Rosedale in Bolivar County, Mississippi — The American South (East South Central)
Rosedale was immortalized in Robert Johnson's 1937 recording Traveling Riverside Blues. In 1968, Eric Clapton's group Cream incorporated the verse "Goin' down to Rosedale" into their version of Johnson's Cross Road Blues. Although Johnson's original 1936 version of this song did not mention Rosedale, the town has since become associated with the legend of a bluesman selling his soul to the devil at the crossroads.
Rosedale Rosedale inspired work by prominent blues artists, including Robert Johnson. Johnson (1911-1938), though among the most influential of all blues musicians, enjoyed limited commercial success as a recording artist during his lifetime. "Traveling Riverside Blues," from his final session in Dallas, was not even released until twenty-three years after his death, on his landmark 1961 Columbia LP King of the Delta Blues. With that album Johnson’s powerful and poetic blues was introduced to a new generation, including many rock bands who recorded his songs.
Johnson’s original lyrics for "Riverside Blues" traced the route of the Riverside Division of
Blues activity in Rosedale historically revolved around the juke joints of Bruce Street, which date to Johnson’s era and earlier. The town, one of two seats of Bolivar County, was at its most active in the 1930s, before the county’s population began to decline. Delta blues pioneer Charley Patton (1891-1934) spent much of his time in Bolivar County and was the first to sing about Rosedale in his 1929 recording "High Water Everywhere," a dramatic account of the 1927 Mississippi River flood ("The water done rose, it rose most everywhere...I would go down to Rosedale but they tell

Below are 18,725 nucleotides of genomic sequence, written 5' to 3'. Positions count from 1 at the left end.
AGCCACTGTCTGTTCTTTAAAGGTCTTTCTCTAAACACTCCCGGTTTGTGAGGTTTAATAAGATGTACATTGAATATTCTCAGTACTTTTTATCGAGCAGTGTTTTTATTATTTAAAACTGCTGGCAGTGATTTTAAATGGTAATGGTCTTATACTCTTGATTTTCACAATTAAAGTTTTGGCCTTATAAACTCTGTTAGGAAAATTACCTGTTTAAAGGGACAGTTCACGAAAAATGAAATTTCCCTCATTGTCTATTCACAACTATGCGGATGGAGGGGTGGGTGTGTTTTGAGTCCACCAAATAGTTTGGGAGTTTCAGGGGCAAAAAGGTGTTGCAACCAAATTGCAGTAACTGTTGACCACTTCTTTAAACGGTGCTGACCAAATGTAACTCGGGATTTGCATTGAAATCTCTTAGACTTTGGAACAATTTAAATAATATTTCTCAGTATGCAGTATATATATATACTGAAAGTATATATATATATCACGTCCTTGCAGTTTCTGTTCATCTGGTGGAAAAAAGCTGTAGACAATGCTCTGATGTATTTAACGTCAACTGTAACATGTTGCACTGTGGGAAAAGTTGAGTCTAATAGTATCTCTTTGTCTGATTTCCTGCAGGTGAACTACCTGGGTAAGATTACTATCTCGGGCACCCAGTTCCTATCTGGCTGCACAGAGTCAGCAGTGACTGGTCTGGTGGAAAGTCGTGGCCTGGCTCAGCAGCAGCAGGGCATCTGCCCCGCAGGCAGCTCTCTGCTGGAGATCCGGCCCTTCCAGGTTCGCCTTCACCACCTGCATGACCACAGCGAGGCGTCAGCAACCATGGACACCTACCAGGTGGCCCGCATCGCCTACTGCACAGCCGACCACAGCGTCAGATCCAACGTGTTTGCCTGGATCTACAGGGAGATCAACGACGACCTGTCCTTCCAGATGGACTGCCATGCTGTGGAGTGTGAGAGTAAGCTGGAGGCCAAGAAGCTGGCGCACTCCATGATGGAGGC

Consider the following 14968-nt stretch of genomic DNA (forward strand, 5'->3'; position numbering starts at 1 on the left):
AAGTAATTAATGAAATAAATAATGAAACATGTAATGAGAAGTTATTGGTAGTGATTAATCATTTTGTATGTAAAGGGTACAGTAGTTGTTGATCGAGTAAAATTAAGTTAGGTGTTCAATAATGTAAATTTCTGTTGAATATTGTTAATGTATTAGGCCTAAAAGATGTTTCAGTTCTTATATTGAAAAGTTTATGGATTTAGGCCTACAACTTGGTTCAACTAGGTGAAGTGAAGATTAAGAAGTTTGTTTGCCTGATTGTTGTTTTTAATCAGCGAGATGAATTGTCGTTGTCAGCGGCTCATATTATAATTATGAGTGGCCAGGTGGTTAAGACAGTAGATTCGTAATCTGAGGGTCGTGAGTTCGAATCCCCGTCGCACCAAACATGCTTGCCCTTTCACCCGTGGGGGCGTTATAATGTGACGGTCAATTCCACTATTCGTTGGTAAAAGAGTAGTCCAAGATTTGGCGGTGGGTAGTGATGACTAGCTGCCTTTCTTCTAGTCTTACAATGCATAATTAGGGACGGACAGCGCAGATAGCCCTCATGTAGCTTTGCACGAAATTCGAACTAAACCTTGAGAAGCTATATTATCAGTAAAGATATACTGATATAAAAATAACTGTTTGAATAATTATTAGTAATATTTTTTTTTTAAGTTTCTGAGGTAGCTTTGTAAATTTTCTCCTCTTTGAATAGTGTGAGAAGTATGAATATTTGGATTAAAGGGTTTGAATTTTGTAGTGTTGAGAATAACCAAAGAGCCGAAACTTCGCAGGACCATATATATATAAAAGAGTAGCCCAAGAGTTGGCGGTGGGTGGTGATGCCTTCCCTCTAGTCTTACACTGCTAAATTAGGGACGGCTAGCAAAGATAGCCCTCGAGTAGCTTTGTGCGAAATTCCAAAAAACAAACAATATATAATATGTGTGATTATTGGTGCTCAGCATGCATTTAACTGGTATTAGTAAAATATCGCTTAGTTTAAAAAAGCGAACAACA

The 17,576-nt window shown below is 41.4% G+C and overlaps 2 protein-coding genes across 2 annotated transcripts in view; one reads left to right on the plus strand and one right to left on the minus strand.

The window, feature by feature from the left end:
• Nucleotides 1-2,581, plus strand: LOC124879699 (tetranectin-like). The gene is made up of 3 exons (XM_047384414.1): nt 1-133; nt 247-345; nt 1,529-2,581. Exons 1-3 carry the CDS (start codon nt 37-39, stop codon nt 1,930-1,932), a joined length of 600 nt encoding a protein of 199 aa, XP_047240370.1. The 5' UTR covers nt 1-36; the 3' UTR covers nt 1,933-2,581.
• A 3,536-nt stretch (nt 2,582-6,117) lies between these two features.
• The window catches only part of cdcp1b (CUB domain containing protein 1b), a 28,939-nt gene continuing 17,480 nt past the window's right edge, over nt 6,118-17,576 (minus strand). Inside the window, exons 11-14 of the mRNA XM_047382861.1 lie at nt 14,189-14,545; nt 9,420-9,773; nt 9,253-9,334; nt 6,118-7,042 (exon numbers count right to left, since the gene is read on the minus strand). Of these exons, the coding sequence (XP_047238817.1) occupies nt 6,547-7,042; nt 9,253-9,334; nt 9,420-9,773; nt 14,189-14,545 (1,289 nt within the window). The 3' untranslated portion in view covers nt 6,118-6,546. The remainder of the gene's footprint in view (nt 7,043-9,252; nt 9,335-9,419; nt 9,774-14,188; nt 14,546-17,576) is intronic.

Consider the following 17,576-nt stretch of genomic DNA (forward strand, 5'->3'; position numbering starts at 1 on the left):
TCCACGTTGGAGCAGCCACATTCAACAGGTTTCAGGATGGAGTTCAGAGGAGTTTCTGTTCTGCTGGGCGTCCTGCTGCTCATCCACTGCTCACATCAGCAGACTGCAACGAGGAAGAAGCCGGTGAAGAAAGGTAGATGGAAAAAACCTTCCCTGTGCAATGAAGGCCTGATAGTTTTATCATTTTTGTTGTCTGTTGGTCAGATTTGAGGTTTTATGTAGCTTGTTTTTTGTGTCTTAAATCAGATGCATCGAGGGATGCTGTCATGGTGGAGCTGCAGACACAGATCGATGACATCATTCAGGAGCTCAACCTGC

Musicians born in Rosedale include blues singer-pianist Dennis Binder (b. 1928), who began recording in the 1950s, and Isaac "Redd" Holt (b. 1932), a renowned jazz drummer in Chicago.
Lord, I’m goin’ to Rosedale, gon’ take my rider by my side. We can still barrelhouse, baby, ‘cause it’s on the Riverside. “Traveling Riverside Blues” – Robert Johnson
This 1909 photo shows a Yazoo & Mississippi Valley R.R. passenger train at the Rosedale depot. Rosedale was the junction of the Riverside District and the Kimball Lake Branch, and provided travelers with connections to Memphis, Cleveland and Vicksburg.
Erected 2007 by Mississippi Blues Commission. (Marker Number 6.)
Topics and series. This historical marker is listed in these topic lists: African Americans • Arts, Letters, Music • Disasters • Entertainment. In addition, it is included in the Mississippi Blues Trail series list. A significant historical year for this entry is 1937.
Location. 33° 51.245′ N, 91° Touch for map. Marker is in this post office area: Rosedale MS 38769, United States of America. Touch for directions.
Other nearby markers. At least 8 other markers are within 14 miles of this marker, measured as the crow flies. To Memorialize Bolivar County's First Two Brick Courthouses (here, next to this marker); Rosedale Courthouse (a few steps from this marker); Hot Tamales and the Blues (about 700 feet away, measured in a direct line); Grace Episcopal Church (approx. 0.2 miles away); Mildrette Netter (approx. half a mile away); Otis Clay (approx. 5.7 miles away); Christmas Mound (approx. 6.4 miles away); Eddie Shaw (approx. 14.1 miles away). Touch for a list and map of all markers in Rosedale.
Credits. This page was last revised on August 16, 2020. It was originally submitted on August 15, 2020, by Tom Bosse of Jefferson City, Tennessee. This page has been viewed 522 times since then and 223 times this year. Photos: 1, 2, 3, 4. submitted on August 15, 2020, by Tom Bosse of Jefferson City, Tennessee. • Bernard Fisher was the editor who published this page.